The typical M.A. program requires two years of graduate study and an acceptable thesis (Plan A) or research project (Plan B). The Ph.D. program ordinarily requires a minimum of two or three additional years of academic work, including research leading to a dissertation. In the case of certain applied fields, a year of internship is a part of the graduate program. Students are expected to progress through programs taking about four to five years to complete the Ph.D. degree. An additional year in clinical psychology allows for completion of the clinical internship.
The Master's degree requires completion of 30 credits beyond the Bachelor's degree. Included with these is the requirement of four to eight credits of individual research. Part of this requirement may be accomplished in a research apprenticeship but most (or all) of it will be credits for work on your Master's research project. There is one department-wide course requirement: one semester of Quantitative Research Design and Analysis in Psychology (PSY 8l5), or the equivalent is required.
More generally, degree requirements for each student are developed in consultation with faculty advisers and members of the student's Master's and Doctoral program committees. Their task is to help the student plan a program that best facilitates progress toward educationally sound goals and insures competencies for area of specialization.
Each graduate student should begin to develop and demonstrate research skills as soon as possible. Most students start either by working on an ongoing research project or by working with an individual faculty member. In some programs, a more formal research apprenticeship is offered. Normally, a Master's thesis or Master's project develops from this research involvement.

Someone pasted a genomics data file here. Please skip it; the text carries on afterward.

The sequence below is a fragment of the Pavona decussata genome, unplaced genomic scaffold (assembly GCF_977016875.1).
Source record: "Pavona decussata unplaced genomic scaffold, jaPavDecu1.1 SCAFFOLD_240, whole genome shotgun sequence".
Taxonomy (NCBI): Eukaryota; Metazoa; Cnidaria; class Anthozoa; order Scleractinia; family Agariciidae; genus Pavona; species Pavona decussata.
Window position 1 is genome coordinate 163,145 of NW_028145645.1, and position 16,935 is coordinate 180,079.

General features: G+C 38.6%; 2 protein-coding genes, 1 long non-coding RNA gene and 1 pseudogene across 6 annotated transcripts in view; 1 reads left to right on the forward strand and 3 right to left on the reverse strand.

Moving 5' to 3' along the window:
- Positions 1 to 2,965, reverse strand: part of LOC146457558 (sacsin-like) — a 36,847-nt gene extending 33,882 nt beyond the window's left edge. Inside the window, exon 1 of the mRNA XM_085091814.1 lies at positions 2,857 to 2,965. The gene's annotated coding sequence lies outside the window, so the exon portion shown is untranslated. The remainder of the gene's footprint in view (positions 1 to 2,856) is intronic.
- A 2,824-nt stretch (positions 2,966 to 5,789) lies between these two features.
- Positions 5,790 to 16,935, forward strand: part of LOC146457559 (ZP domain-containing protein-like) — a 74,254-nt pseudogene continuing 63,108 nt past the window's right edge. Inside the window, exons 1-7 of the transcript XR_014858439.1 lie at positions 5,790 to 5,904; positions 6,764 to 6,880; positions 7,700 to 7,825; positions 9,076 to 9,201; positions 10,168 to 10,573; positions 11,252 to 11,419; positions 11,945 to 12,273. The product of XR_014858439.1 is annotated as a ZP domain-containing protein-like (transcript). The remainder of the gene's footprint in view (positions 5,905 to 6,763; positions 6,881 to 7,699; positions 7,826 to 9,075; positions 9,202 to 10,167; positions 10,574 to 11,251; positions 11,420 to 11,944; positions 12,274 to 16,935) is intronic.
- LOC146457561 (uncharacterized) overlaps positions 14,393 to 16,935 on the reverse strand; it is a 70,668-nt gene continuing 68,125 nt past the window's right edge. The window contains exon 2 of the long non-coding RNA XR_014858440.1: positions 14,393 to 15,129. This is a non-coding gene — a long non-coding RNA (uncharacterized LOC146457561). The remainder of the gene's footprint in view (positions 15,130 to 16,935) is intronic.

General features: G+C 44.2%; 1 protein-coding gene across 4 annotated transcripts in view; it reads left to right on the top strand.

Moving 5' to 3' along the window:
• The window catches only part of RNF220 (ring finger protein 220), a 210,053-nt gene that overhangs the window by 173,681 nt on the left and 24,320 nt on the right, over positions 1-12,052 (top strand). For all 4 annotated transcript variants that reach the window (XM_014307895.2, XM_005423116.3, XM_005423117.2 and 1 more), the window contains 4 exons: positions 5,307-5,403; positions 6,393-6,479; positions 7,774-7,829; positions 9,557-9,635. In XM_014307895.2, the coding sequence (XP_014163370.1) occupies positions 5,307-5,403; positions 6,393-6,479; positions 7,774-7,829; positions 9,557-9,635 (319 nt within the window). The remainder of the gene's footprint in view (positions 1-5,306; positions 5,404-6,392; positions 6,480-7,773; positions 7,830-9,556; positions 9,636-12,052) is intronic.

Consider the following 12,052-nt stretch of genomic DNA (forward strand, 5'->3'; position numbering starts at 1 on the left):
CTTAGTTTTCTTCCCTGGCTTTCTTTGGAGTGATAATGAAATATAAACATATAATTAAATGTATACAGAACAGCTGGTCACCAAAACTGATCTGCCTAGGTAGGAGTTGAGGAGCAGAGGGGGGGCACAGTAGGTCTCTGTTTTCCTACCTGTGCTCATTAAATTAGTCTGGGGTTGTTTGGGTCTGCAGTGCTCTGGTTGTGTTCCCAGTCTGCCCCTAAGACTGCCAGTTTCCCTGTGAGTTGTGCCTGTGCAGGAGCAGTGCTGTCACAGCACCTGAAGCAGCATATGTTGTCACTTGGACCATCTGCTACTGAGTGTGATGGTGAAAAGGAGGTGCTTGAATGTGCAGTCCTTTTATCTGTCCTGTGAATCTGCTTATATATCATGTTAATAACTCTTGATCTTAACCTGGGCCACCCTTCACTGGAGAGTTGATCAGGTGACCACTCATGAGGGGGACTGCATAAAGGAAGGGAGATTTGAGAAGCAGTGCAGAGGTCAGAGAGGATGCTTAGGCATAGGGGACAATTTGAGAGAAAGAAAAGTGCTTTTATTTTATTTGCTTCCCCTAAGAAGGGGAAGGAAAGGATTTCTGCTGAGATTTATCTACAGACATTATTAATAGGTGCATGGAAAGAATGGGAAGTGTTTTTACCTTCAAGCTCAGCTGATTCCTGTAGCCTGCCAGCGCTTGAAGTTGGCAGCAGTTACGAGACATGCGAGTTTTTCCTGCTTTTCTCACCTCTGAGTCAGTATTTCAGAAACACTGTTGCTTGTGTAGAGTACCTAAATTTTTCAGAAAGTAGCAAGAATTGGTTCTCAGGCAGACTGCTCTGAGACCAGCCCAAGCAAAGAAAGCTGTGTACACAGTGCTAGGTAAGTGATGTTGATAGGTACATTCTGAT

Students who enter the program with a Master's degree that includes a research thesis are considered to have demonstrated the necessary competency. Those whose Master's degree does not include such a thesis must show research proficiency in one of the following ways:
The Master's (Plan A) thesis or (Plan B) project must be approved by the student's Master's committee and the student must pass an oral examination in defense of the thesis or project.
As in the Master's program, each student's Doctoral program is developed individually in consultation with the student's Doctoral guidance committee. University regulations require that Doctoral students complete a dissertation, including an oral examination in its defense, and pass written comprehensive examinations of their major field of study. University regulations require that a student complete 24 credits of PSY 999, Dissertation Research, in conjunction with the dissertation. A student is eligible to take the comprehensive examination, which is administered by the student's Doctoral guidance committee, when the prescribed course work is substantially completed.
The six graduate programs within our department are:
There are several Interdepartmental Programs available to students admitted to graduate studies in psychology at the doctoral level. These include the Graduate Specialization in Infant Studies, the Neuroscience program, and the Cognitive Science program. Each of these are more fully described in another section of this web site.
There is no foreign language requirement for either the M.A. or Ph.D. If facility with a foreign language is needed by the student for pursuit of his or her scholarly interests, the necessary training can be included in the student's program of studies.
Graduate courses in psychology are rarely offered at Michigan State University Extension Centers. Very few courses meet in the evening and it is not possible to complete any significant part of a graduate program in psychology by taking courses in the evening or at off-campus locations.